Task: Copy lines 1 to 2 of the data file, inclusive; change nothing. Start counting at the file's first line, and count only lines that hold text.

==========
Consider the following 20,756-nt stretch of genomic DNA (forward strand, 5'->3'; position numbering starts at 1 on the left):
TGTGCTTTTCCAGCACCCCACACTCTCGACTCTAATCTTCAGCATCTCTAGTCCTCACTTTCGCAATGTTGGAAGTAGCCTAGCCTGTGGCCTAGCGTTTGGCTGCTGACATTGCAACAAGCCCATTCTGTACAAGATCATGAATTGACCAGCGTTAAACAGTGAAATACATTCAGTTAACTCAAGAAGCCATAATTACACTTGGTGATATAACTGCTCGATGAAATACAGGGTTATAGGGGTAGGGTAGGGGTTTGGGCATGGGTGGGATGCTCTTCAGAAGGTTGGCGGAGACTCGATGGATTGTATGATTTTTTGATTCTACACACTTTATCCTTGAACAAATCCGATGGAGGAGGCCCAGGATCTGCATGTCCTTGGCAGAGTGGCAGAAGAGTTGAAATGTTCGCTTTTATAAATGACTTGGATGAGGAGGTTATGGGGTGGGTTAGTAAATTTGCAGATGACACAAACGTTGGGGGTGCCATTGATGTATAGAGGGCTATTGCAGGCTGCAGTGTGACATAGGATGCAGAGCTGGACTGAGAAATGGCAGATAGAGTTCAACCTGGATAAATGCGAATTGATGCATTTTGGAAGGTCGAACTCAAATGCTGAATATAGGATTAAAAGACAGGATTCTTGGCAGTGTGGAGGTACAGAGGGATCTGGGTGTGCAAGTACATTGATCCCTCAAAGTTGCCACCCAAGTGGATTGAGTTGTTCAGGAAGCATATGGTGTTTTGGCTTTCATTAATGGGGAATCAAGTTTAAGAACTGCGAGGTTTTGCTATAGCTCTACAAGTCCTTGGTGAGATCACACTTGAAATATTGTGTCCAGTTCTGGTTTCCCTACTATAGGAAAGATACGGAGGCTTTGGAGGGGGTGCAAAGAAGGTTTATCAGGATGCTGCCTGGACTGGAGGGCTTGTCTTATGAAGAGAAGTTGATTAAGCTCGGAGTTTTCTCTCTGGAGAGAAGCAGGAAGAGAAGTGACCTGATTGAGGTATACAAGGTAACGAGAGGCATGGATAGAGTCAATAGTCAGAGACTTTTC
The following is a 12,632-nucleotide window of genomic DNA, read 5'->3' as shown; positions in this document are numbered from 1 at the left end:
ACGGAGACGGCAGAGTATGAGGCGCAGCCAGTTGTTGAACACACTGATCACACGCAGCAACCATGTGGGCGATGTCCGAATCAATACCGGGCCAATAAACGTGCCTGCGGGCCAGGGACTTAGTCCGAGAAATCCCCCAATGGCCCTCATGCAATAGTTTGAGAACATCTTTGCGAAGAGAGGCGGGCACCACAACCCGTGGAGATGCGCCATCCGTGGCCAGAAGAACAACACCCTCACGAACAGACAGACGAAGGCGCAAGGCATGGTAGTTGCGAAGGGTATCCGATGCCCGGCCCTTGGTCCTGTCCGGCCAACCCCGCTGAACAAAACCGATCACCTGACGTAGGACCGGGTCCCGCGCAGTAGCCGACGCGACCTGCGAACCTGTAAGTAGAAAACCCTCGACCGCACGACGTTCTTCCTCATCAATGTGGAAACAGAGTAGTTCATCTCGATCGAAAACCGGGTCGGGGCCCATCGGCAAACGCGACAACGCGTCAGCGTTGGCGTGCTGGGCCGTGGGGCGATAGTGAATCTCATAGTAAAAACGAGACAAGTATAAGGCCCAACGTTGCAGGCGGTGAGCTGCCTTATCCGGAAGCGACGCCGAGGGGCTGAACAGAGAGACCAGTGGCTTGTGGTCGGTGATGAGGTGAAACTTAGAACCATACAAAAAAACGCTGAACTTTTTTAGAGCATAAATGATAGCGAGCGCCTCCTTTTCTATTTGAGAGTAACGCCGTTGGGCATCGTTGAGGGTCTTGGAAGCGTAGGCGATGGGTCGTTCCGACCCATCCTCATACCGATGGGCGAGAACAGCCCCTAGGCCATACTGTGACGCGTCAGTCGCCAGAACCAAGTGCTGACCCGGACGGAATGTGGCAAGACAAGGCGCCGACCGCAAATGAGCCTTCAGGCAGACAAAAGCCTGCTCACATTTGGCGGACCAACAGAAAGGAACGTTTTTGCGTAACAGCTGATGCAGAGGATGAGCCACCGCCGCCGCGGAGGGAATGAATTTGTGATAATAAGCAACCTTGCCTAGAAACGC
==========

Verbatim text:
Consider the following 20,756-nt stretch of genomic DNA (forward strand, 5'->3'; position numbering starts at 1 on the left):
TGTGCTTTTCCAGCACCCCACACTCTCGACTCTAATCTTCAGCATCTCTAGTCCTCACTTTCGCAATGTTGGAAGTAGCCTAGCCTGTGGCCTAGCGTTTGGCTGCTGACATTGCAACAAGCCCATTCTGTACAAGATCATGAATTGACCAGCGTTAAACAGTGAAATACATTCAGTTAACTCAAGAAGCCATAATTACACTTGGTGATATAACTGCTCGATGAAATACAGGGTTATAGGGGTAGGGTAGGGGTTTGGGCATGGGTGGGATGCTCTTCAGAAGGTTGGCGGAGACTCGATGGATTGTATGATTTTTTGATTCTACACACTTTATCCTTGAACAAATCCGATGGAGGAGGCCCAGGATCTGCATGTCCTTGGCAGAGTGGCAGAAGAGTTGAAATGTTCGCTTTTATAAATGACTTGGATGAGGAGGTTATGGGGTGGGTTAGTAAATTTGCAGATGACACAAACGTTGGGGGTGCCATTGATGTATAGAGGGCTATTGCAGGCTGCAGTGTGACATAGGATGCAGAGCTGGACTGAGAAATGGCAGATAGAGTTCAACCTGGATAAATGCGAATTGATGCATTTTGGAAGGTCGAACTCAAATGCTGAATATAGGATTAAAAGACAGGATTCTTGGCAGTGTGGAGGTACAGAGGGATCTGGGTGTGCAAGTACATTGATCCCTCAAAGTTGCCACCCAAGTGGATTGAGTTGTTCAGGAAGCATATGGTGTTTTGGCTTTCATTAATGGGGAATCAAGTTTAAGAACTGCGAGGTTTTGCTATAGCTCTACAAGTCCTTGGTGAGATCACACTTGAAATATTGTGTCCAGTTCTGGTTTCCCTACTATAGGAAAGATACGGAGGCTTTGGAGGGGGTGCAAAGAAGGTTTATCAGGATGCTGCCTGGACTGGAGGGCTTGTCTTATGAAGAGAAGTTGATTAAGCTCGGAGTTTTCTCTCTGGAGAGAAGCAGGAAGAGAAGTGACCTGATTGAGGTATACAAGGTAACGAGAGGCATGGATAGAGTCAATAGTCAGAGACTTTTC